Trident goes Linux. Meet the first new distro of 2020

Trident goes Linux

Trident will be based on the independent distribution Void.

Trident goes Linux. A follower of the devil teaming up with the penguin might be a great plot for a Batman sequel, but for the moment it promises to be one of the biggest novelties of 2020 in the field of open source. And the news is welcome considering that as I wrote at the beginning of the year, nothing interesting happens on Linux anymore.

What are you talking about Diego?

Let's start at the beginning. BSD was a programming language based on a source code from Bell Labs. Su development was in charge of the university of Bekerley. Years later, Bell Labs closed access to its code. In response to this, the university modified its own operating system to make it Unix-like.

Please note: How well noted two readers; BSD was an operating system, not a programming language. In my defense, I am taking flu and the leaflet recommends against conducting or writing Linux articles.

On the basis of BSD other open source operating systems appeared, one of which is FreeBSD. As time went by, PC-BSD emerged. PC-BSD pretended to be to FreeBSD what Ubuntu or Linux Mint to Debian or Manjaro to Arch Linux. In other words, a friendly version with abundant use of graphical installers compared to the mother distribution.

Recently, the developers of PC-BSD decided to stop focusing on the end user and dedicate themselves entirely to servers and to serve as the basis for building distributions. The project was renamed TrueOS. But, since there were people who still wanted a friendly xBSD distribution, the Trident project was born. Trident (trident) is the tool that the devil has in his hand in medieval representations, and the devil is the mascot that FreeBSD identifies.

Having explained everything you need to know (or the only thing I am able to explain) let's continue with the story.

The explanation of why Trident is moving to Linux

I want to clarify that there are other friendly versions of FreeBSD like GhostBSD. But the developers of the Trident project do not consider being based on FreeBSD to be a necessary condition for its existence. In his own words:

The goal of Project Trident is to improve the usability of an operating system as a graphical workstation through all types of means: custom installers, automatic configuration routines, graphical utilities, and more.

Why are FreeBSD and TrueOS not working for them? They also explain it in the announcement:

Over the years, we have accumulated multiple problems with the FreeBSD operating system. These problems have to do with hardware compatibility, communication standards, or package availability and they continue to limit Project Trident users. After many years of waiting for solutions, there seems to be no resolution on the horizon. To continue striving to achieve the project's goals, we have had to make the difficult decision to shift our focus and move to an operating system that is better suited to what Project Trident is trying to offer our users.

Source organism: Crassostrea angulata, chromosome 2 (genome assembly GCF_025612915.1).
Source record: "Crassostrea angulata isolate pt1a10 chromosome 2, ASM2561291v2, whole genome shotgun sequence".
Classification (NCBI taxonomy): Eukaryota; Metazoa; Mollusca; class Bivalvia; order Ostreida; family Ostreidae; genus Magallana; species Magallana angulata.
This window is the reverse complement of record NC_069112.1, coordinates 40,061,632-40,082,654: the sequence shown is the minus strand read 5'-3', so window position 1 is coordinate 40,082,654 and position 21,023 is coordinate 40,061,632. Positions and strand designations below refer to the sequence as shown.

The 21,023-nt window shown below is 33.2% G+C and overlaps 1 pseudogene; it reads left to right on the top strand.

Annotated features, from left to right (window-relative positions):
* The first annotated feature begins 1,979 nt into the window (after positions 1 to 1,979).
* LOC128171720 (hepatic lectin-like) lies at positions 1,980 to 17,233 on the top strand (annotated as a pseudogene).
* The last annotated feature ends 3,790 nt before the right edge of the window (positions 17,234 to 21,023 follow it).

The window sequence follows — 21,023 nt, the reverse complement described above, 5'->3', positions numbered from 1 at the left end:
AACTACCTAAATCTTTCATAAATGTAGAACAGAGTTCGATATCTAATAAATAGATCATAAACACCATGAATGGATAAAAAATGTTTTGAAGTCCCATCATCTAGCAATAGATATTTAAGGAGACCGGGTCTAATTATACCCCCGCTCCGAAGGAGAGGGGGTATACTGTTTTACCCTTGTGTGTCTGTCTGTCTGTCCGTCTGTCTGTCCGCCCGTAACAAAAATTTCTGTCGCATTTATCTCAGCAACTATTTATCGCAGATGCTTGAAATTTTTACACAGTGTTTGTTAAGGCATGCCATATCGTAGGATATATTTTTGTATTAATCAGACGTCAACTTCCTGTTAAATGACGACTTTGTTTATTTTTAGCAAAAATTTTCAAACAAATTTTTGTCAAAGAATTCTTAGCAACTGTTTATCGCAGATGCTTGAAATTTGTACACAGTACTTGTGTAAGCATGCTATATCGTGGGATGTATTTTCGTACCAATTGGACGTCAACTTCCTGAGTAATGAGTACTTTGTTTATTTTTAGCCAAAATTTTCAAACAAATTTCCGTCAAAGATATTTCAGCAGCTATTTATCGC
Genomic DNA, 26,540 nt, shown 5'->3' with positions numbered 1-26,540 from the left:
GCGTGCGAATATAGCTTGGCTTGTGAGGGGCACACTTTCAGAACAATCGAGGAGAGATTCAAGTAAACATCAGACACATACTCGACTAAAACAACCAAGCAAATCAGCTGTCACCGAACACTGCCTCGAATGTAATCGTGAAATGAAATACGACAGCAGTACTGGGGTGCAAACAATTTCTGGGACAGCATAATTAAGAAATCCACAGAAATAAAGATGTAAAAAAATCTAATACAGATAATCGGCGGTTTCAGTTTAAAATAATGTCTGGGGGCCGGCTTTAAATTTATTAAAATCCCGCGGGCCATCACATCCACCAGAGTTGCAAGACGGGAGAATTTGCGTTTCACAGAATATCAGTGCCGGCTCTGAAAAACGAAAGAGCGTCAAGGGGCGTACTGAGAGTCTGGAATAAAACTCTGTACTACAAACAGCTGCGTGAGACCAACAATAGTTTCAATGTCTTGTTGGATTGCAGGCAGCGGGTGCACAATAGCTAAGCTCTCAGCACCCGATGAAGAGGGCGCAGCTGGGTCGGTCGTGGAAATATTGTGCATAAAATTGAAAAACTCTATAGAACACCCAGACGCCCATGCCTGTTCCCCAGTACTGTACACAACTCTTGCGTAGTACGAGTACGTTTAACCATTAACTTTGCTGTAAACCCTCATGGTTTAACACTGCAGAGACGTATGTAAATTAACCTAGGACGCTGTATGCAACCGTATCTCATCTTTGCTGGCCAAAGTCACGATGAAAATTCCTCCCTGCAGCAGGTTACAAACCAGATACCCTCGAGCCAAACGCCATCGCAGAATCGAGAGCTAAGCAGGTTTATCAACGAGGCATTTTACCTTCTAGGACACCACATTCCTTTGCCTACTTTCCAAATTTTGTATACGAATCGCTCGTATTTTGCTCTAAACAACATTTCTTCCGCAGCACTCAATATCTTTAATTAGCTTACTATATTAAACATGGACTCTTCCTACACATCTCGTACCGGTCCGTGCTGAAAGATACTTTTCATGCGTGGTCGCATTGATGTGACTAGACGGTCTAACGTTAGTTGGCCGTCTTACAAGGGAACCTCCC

Here it is important to establish some points.

FreeBSD is a robust and secure server operating system. Some say that in construction, performance and features it is much better than Linux. Now, if you used any of the friendly distributions, you may have noticed that in performance they are what Ubuntu was in 2006. Y, cWith most non-Windows and MacOS resources targeting Linux, there's not much hope that this will change.

And which Linux distribution will they be based on?

If you thought that we were going to have another distro that is a faithful copy of the main ones, but with another name and wallpaper, you will be pleasantly surprised. The base distro will be Void Linux. Void linux It was built from scratch and does not use systemd as a means of initialization. It also has its own package manager.

With the move to Linux, Trident is expected to achieve these improvements:

  • Latest versions of the applications.
  • Better support for graphics and sound cards.
  • Better support for WiFi and addition of support for Bluetooth.

For obvious reasons, the new version will not be compatible with the previous ones, so it will have to be installed by default.

What is not clear is that if Trident goes to Linux they will continue to use Lumina Hair Care, the lightweight and configurable desktop created at the time for PC-BSD. I guess we'll have to wait until January 2020 to find out

 


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  1.   Junk said

    A programming language ??

    1.    Diego German Gonzalez said

      An operating system. I must have made an association of ideas with 'source code and that's why I put programming language.
      Thanks for noticing

  2.   Os said

    BSD is not a programming language, it is an operating system.

    1.    Diego German Gonzalez said

      Yes it's correct. I correct.